MajGen A. M. Gray assumed command of the 2d Marine Division in 1981. An aggressive innovator and maneuverist, he soon transformed the 2d Division into a virtual cauldron of bubbling, evolving doctrine. Gen Gray published a “Battle Book” for subordinate commanders that codified maneuver warfare principles by functional area. He identified four ideas as key: the OODA loop, mission tactics, commander’s intent, and the point of main effort. Within the division, his highest priority became the creation of an atmosphere that nurtured mission tactics, or decentralized execution, under the rubric of commander’s intent.

To spread these principles, the 2d Marine Division Maneuver Warfare Board was established, to act as a clearinghouse for ideas on maneuver warfare. Many of these ideas percolated to other Marine formations. The 1st Division established the Junior Officer’s Tactical Symposium, roughly comparable to the 2d Division’s Maneuver Warfare Board.

Throughout the 1980s, ideas about maneuver warfare were unevenly applied within the divisions of the Marine Corps, and its concepts were bruited about within the Corps’ school system. Local commanders partook as much or as little as they desired, with no “top down” resolution or guidance. Despite this, a single fundamental principle colored Marine Corps thinking everywhere on maneuver warfare. The global outlook and spectruin of potential adversaries an expeditionary force might be required to face seemed to dictate a certain broadness in the cast of its doctrine. To retain this flexibility, diffusiveness and imprecision found their way into maneuver warfare thinking. The Corps was particularly resistant to the elaborate architectural structure that accompanied AirLand Battle, the Army’s maneuver-based response to the dilemma of firepowerattrition.

The doctrinal debate became personalized and emotional, and suffered from overidentification with Lind and the 2d Division. Who wanted to be labeled an attritionist with all the bloody baggage of Passchendaele, static warfare, and heavy casualties? Conversely, to be called a “maneuverist” implied a giddy, carefree vision of flitting about the battlefield-moving for the sake of movement alone. The overexuberant and confrontational arguments advanced by proponents of maneuver warfare tended to further polarize the issue.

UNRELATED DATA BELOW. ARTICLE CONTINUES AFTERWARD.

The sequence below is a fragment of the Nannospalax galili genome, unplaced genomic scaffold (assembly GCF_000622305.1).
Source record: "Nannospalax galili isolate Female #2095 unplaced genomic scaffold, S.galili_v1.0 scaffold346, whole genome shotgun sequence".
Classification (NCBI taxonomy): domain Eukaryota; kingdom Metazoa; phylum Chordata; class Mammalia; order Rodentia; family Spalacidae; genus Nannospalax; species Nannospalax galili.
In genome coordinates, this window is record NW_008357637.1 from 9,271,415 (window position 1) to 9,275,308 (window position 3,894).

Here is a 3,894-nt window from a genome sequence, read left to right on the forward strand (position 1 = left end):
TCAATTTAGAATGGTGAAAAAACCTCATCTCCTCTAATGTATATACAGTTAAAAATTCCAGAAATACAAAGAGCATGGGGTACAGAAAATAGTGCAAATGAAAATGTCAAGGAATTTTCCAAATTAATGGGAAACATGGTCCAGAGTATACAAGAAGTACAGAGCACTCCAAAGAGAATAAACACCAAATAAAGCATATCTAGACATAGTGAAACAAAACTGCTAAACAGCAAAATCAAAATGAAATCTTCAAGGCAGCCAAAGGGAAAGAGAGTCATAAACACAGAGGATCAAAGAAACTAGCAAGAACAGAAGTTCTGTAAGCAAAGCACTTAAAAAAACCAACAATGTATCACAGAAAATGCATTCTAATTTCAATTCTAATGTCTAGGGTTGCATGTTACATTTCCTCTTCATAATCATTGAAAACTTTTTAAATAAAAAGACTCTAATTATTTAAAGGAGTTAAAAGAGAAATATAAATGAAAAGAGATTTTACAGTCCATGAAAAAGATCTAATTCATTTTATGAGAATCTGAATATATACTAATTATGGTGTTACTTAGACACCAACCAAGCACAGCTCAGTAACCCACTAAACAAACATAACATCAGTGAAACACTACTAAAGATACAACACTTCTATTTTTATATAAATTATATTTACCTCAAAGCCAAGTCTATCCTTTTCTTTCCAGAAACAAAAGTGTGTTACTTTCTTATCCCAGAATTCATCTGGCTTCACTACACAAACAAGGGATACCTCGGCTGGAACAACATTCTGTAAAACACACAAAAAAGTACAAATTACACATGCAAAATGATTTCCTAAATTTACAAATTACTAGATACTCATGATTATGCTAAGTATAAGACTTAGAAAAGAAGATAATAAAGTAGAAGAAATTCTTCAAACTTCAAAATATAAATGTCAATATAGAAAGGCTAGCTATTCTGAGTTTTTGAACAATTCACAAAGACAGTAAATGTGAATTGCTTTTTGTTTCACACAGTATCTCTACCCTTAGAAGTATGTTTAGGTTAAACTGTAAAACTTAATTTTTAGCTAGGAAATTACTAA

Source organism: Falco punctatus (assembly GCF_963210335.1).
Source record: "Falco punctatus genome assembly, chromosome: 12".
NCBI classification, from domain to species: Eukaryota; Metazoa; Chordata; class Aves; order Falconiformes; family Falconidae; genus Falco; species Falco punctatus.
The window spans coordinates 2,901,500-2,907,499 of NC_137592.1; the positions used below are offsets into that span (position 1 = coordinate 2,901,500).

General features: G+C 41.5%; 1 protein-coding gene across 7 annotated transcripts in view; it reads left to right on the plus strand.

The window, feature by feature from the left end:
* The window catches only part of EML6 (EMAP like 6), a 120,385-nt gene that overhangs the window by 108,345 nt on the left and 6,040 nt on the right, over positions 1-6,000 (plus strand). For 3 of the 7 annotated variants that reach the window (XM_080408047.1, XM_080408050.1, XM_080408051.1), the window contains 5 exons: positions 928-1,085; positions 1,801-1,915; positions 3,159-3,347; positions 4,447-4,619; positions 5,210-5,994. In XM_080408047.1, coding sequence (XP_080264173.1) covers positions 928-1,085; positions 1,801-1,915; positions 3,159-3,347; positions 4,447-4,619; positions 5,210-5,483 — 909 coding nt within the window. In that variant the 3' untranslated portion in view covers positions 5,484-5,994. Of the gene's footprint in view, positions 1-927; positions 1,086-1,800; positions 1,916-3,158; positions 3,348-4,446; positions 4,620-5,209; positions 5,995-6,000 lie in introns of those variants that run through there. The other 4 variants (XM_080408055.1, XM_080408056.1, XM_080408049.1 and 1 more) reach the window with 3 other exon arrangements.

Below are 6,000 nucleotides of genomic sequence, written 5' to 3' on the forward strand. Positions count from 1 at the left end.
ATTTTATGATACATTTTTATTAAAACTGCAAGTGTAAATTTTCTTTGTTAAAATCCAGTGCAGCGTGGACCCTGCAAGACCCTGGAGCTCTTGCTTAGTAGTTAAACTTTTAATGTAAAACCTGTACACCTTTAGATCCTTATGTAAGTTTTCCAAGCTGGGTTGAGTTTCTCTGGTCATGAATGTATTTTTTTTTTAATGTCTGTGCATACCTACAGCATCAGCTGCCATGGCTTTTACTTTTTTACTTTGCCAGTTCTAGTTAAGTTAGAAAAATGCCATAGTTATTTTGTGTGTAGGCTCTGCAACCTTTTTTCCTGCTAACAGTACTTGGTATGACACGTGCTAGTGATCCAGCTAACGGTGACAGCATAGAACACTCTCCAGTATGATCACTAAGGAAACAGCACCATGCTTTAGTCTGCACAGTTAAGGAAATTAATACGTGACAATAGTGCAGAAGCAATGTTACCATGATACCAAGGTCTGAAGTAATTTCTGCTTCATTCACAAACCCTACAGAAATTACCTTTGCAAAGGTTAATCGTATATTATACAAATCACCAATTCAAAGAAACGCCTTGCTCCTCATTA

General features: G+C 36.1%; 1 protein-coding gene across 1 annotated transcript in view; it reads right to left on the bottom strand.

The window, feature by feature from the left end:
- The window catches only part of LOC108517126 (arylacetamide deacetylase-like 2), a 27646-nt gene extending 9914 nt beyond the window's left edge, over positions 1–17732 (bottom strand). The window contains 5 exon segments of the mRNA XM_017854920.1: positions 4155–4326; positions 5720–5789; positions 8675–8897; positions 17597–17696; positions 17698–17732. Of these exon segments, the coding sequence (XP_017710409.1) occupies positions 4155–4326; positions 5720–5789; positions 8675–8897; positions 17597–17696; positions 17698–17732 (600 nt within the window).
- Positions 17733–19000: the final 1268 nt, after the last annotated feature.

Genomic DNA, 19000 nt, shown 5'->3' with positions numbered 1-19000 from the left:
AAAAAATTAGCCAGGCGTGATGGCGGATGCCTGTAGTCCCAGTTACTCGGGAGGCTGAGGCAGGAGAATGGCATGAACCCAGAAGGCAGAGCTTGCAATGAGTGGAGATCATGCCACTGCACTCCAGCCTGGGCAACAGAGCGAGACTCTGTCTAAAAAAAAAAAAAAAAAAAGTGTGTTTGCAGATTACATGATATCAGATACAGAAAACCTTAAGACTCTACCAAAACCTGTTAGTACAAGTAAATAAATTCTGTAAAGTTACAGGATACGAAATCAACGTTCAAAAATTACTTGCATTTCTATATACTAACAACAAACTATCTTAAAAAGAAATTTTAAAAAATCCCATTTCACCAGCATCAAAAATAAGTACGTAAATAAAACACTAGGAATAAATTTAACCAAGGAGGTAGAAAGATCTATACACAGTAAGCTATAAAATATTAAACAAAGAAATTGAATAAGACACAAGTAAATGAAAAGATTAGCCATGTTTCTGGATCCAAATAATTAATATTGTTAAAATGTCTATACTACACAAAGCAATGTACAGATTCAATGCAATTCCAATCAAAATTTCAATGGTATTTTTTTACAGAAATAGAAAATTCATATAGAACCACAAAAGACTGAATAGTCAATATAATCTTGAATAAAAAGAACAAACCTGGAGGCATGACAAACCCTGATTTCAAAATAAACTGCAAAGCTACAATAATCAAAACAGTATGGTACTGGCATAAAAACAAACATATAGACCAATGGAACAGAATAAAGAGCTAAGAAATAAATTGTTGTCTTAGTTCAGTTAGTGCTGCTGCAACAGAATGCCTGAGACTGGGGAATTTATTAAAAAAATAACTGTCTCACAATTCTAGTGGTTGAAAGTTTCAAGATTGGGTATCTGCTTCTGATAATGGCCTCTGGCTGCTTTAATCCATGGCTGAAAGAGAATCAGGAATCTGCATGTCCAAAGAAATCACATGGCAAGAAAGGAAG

Maneuver warfare thinking in the Marine Corps followed the rise of its most vocal proponent. Gen Gray. When he became Commandant in 1987, few doubted that the maneuver revolution was complete. He wasted little time in spreading the gospel, this time from the top down. The publication of OH 6-1, Ground Combat Operations in January 1988, explicitly reflected maneuver warfare thinking both in the offense and the defense. Additionally, OH 6-1 affirmed for the first time the innate consistency and congruence of maneuver warfare and AirLand Battle principles.

The Second Period: Acceptance and Employment

The appearance of FMFM 1, Warfighting in 1989 as Marine Corps doctrine marked the beginning of the second phase of maneuver warfare in the Marine Corps: the period of institutional acceptance and employment that has lasted until today. Gen Gray’s “little white book,” the Corps’ capstone doctrinal publication, was intended to set forth a broad philosophy of warfighting in the manner of the Army’s FM 100-5, Operations. In it, maneuver warfare was formally adopted as the Corps’ doctrine, and was given this definition:

Maneuver warfare is a warfighting philosophy that seeks to shatter the enemy’s cohesion through a series of rapid, violent, and unexpected actions which create a turbulent and rapidly deteriorating situation with which he cannot cope.

The subsequent publication of FMFM 1-1, Campaigning, and FMFM 1-3, Tactics, in 1990 and 1991 respectively, completed the doctrinal trilogy of maneuver warfare manuals, and provided the Marine Corps with broad conceptual guidance on how to fight. It was now Corps-wide doctrine, pushed from the top down.